The 6 Most Common WordPress Security Issues & Concerns—and How to Solve Them

WordPress is, by far, the most popular CMS in the world. It's also among the most secure.

That might not be obvious, considering how many articles you read about security attacks against WordPress websites. The truth is, when you power more than 40% of the world's websites, you're bound to be a target.

Given that exposure, WordPress has an impressive array of potential protections. However, the many moving parts that come together to create a website can still create security flaws.

So yes, WordPress can be secure. But how protected your website and backend data actually is depends on how actively you manage your security settings and the plan you have in place to prevent and mitigate attacks.

Inevitably, some WordPress security vulnerabilities will pop up over time. In a world where 30,000 websites are hacked every single day, that's almost inevitable.

The key to successful website management, then, is making sure you understand potential flaws and put the plans in place to protect against them. On WordPress, that process is relatively simple—as long as you know where to look and how to fix the most common issues. You’ve lucked out; that's exactly what we'll cover in this guide.

 

Chapter 1:

Vulnerability 1: Login Security

You, and anyone with access to edit your website's backend, have logins. How secure those logins are plays a major role in keeping your website safe and secure.

What is it?

The safety of your admin logins is perhaps the most straightforward security issue with WordPress. Because this CMS is so widely-used, the admin login screen (which is identical for all websites on the platform) is an easy target for malicious users.

Most commonly, your login security is compromised because of so-called "brute force" attacks. Here's how cybersecurity firm Kaspersky describes this old-but-proven hacking method:

A brute force attack uses trial-and-error to guess login info, encryption keys, or find a hidden web page. Hackers work through all possible combinations hoping to guess correctly. These attacks are done by 'brute force' meaning they use excessive forceful attempts to try and 'force' their way into your private account(s).
In other words, hackers build a script that goes through millions of potential username and password combinations in the fraction of a second. Once they get lucky, the script notes the codes that got them there, providing easy access through the front door.

Your login security isn't always compromised through brute force, though. Easy-to-guess admin passwords (here's a list) can allow access to anyone who's willing to give it a shot. Once they're in, they'll be able to see and edit anything that you can.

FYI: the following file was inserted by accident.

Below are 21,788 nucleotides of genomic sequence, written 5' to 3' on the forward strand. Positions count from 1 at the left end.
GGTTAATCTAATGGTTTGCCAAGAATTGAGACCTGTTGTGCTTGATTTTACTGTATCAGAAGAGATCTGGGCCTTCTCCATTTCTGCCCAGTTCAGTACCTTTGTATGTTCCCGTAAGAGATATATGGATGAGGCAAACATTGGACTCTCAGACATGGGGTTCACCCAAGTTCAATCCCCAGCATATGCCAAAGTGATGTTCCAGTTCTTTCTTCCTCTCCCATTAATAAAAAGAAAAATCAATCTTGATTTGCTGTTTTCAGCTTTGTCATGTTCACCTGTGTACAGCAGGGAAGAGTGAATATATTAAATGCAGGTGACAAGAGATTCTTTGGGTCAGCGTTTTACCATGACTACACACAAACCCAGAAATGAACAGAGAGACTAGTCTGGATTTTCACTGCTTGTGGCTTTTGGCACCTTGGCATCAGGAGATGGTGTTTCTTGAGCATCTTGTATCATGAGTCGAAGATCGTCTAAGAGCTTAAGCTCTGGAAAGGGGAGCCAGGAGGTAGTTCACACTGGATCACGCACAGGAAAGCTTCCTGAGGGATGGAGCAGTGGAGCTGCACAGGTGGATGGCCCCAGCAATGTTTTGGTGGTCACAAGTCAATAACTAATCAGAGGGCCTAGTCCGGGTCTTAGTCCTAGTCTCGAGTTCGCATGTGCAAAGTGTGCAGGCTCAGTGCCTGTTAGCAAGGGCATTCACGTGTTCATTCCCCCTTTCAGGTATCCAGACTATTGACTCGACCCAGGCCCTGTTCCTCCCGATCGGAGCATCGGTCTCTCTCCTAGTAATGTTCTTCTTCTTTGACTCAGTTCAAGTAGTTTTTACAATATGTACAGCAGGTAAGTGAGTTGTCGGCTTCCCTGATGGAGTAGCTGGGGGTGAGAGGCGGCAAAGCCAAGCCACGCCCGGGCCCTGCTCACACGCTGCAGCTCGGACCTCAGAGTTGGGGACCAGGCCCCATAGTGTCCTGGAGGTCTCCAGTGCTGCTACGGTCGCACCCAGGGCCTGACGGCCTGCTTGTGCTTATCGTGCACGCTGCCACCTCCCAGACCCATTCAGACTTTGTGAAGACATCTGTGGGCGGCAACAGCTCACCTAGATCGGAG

How do you fix it?

Fortunately, the solution to this security flaw is pretty simple: improve your passwords. Even sophisticated brute force attacks will have trouble guessing unpredictable passwords that are made of multiple character types. Strong passwords with combinations of letters, numbers, and special characters make it more difficult for hackers to break into your site.

This guide on creating a strong password is a great resource to get started. Do it right, and it will take even a brute force algorithm years to crack it. And if all of that gets too complex for your own good, using a password manager can help you keep track and stay strong.

You can take a few other steps, as well. Two-step authentication makes your admin passwords impossible to crack. You might also want to get rid of your standard "admin" account, which tends to be first in line for an admin attack. With a two-step or two factor authentication it helps to make sure that only authorized people are able to gain access to your site.

Another suggestion is to limit those who have access to your website in the first place. This cuts down on the number of accounts that hackers can take over in order to gain access. Plus limiting the number of admin users helps to cut down on the amount of access and power each admin user has.

For extra protection give you Wordpress login and update through the use of a Wordpress plugin you can limit login attempts and increase your Wordpress security (just be careful of the plugins used as noted in our next section.) This ultimately can keep your Wordpress site safer from hackers using brute force attacks to guess your password. Also limit login attempts for specific administrative roles/positions within the website - the higher the role/position the more security needed!

Chapter 2:

Vulnerability 2: Outdated Software or Plugins

You'll often hear WordPress and cybersecurity experts lament the dangers of plugin. Let's not forget that plugins can be great in the right usage, but they do need to be managed to avoid security risks.

What is it?

WordPress updates frequently. Generally speaking, we recommend checking for updates at least once every month. If you stop updating your core software, you risk opening your site up to security flaws and security vulnerabilities that the updates are specifically designed to solve.